Background: In a previous paper, we reported on the short-term efficacy of alpha-interferon in the treatment of hepatitis C virus positive mixed cryoglobulinaemia.
Aims: We investigated the long-term effects of therapy in a larger group of patients, and the viral and host factors able to influence the response to treatment.
Methods: In 27 females and 15 males (mean age 54.8 +/- 9.1 years) affected by mixed cryoglobulinaemia, bone marrow biopsy and phenotyping of marrow cells were performed before treatment and at the end of follow-up. A liver biopsy was obtained from patients showing biochemical signs of chronic liver disease. The presence of hepatitis C virus was assessed by detection of serum anti-hepatitis C virus antibodies, and hepatitis C virus-RNA. The treatment schedule was 3 million units of recombinant interferon alpha-2b three times a week for one year. Follow-up lasted for 1 year after the end of treatment. The response was classified as follows: 1) Complete response: Disappearance of the cryocrit (or reduction of more than 50%) and of all clinical manifestations of the disease. 2) Partial response: Disappearance of all clinical signs of the disease, but reduction of cryocrit of less than 50%. 3) Minor response: Reduction of cryocrit of less than 20% associated with the disappearance of one or more (but not all) signs of vasculitis.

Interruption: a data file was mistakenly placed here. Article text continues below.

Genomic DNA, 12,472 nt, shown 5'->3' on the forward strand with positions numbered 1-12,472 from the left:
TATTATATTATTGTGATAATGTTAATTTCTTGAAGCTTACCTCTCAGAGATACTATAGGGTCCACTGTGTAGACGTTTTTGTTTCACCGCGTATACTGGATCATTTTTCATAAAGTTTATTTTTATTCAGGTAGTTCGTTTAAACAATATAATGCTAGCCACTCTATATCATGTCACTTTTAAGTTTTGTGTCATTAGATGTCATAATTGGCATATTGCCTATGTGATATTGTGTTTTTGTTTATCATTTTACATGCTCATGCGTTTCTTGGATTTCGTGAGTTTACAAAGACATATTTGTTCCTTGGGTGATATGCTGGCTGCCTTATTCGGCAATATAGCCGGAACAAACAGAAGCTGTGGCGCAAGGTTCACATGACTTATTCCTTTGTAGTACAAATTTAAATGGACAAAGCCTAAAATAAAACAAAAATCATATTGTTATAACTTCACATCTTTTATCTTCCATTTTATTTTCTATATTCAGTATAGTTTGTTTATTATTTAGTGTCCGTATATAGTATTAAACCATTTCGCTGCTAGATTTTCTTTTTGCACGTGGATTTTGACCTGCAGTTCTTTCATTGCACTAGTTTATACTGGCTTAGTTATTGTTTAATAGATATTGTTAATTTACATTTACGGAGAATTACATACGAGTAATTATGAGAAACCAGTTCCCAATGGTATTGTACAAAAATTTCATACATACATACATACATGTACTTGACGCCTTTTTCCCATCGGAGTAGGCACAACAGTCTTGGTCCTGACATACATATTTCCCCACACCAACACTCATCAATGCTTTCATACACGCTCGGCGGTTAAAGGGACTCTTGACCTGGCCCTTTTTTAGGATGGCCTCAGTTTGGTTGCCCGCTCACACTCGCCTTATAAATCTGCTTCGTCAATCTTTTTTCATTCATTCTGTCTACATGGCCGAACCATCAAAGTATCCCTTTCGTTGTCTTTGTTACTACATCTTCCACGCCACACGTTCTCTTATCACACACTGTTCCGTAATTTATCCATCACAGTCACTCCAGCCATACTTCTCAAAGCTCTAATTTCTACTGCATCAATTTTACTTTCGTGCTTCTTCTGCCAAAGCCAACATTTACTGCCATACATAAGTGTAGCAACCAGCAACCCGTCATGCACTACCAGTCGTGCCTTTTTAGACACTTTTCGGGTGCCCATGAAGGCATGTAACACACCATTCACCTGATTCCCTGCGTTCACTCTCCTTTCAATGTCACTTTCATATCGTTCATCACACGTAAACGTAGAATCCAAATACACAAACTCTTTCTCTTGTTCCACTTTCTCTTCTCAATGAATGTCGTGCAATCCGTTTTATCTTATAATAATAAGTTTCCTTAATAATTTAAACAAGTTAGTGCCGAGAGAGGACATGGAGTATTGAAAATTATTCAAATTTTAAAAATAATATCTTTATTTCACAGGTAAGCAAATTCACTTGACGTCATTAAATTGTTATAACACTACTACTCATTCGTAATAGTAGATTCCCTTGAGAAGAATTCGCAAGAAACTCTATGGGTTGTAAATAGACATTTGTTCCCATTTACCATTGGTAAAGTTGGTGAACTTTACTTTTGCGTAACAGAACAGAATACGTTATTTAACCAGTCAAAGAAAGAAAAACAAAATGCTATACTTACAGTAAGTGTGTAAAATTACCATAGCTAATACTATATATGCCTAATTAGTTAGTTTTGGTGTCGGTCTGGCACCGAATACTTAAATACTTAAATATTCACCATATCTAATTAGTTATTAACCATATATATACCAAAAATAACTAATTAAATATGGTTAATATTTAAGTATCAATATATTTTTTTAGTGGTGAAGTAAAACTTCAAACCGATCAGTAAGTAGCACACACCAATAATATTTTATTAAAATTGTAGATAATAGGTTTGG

Results: Anti-hepatitis C virus antibodies were present in 41 (95%) patients, and hepatitis C virus-RNA was detectable in all cases. Before therapy, marrow histology showed a massive monomorphous infiltration by plasmacytoid lymphocytes indicating the presence of low-grade non-Hodgkin lymphoma in 7 cases (16.6%). After therapy, 13 (31%) patients achieved a complete response, 23 patients (55%) a partial response, and 6 patients (14%) a minor response. Seven of the responders and all patients showing partial or minor responses relapsed a few months after withdrawal of therapy. At the end of the follow-up, only 6 patients had obtained complete remission. Bone marrow examination showed that B-lymphocytic monoclonal infiltrate had disappeared in 3 long-term responders. No difference was found between responders and non-responders/relapsers in terms of age, sex, duration of the disease, severity of symptoms, liver function tests, rheumatoid factor or complement levels, while the lack of response was associated with the presence of genotype 1b, liver cirrhosis, and high cryoglobulin level.
Conclusions: Mixed cryoglobulinaemia is associated with a high prevalence of B-cell lymphomas. Alpha-Interferon is an effective agent for the treatment of this disease and seems able to determine regression of the lymphoproliferative disorder. The hepatitis C virus genotype and cryoglobulin level are the most important predictive factors of response to therapy.